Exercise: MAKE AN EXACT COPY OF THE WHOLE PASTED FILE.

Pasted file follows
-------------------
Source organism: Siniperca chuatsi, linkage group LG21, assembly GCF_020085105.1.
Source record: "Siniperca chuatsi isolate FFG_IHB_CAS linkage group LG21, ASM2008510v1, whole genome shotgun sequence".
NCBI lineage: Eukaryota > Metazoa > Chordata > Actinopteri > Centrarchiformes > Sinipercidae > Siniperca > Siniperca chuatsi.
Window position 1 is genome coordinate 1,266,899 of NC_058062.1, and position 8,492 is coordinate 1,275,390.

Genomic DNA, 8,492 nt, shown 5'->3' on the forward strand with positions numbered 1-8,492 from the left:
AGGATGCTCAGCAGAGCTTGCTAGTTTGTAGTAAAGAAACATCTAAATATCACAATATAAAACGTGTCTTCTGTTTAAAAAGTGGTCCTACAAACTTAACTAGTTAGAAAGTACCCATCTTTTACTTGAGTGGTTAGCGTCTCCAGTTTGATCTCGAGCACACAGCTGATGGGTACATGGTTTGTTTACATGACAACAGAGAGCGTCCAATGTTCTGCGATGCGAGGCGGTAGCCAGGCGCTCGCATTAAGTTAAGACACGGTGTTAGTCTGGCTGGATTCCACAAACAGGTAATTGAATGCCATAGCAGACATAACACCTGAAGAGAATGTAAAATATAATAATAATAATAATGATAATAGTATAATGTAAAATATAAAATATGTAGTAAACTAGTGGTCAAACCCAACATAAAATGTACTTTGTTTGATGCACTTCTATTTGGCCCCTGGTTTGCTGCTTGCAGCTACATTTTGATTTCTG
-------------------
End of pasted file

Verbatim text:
Source organism: Siniperca chuatsi, linkage group LG21, assembly GCF_020085105.1.
Source record: "Siniperca chuatsi isolate FFG_IHB_CAS linkage group LG21, ASM2008510v1, whole genome shotgun sequence".
NCBI lineage: Eukaryota > Metazoa > Chordata > Actinopteri > Centrarchiformes > Sinipercidae > Siniperca > Siniperca chuatsi.
Window position 1 is genome coordinate 1,266,899 of NC_058062.1, and position 8,492 is coordinate 1,275,390.

Genomic DNA, 8,492 nt, shown 5'->3' on the forward strand with positions numbered 1-8,492 from the left:
AGGATGCTCAGCAGAGCTTGCTAGTTTGTAGTAAAGAAACATCTAAATATCACAATATAAAACGTGTCTTCTGTTTAAAAAGTGGTCCTACAAACTTAACTAGTTAGAAAGTACCCATCTTTTACTTGAGTGGTTAGCGTCTCCAGTTTGATCTCGAGCACACAGCTGATGGGTACATGGTTTGTTTACATGACAACAGAGAGCGTCCAATGTTCTGCGATGCGAGGCGGTAGCCAGGCGCTCGCATTAAGTTAAGACACGGTGTTAGTCTGGCTGGATTCCACAAACAGGTAATTGAATGCCATAGCAGACATAACACCTGAAGAGAATGTAAAATATAATAATAATAATAATGATAATAGTATAATGTAAAATATAAAATATGTAGTAAACTAGTGGTCAAACCCAACATAAAATGTACTTTGTTTGATGCACTTCTATTTGGCCCCTGGTTTGCTGCTTGCAGCTACATTTTGATTTCTG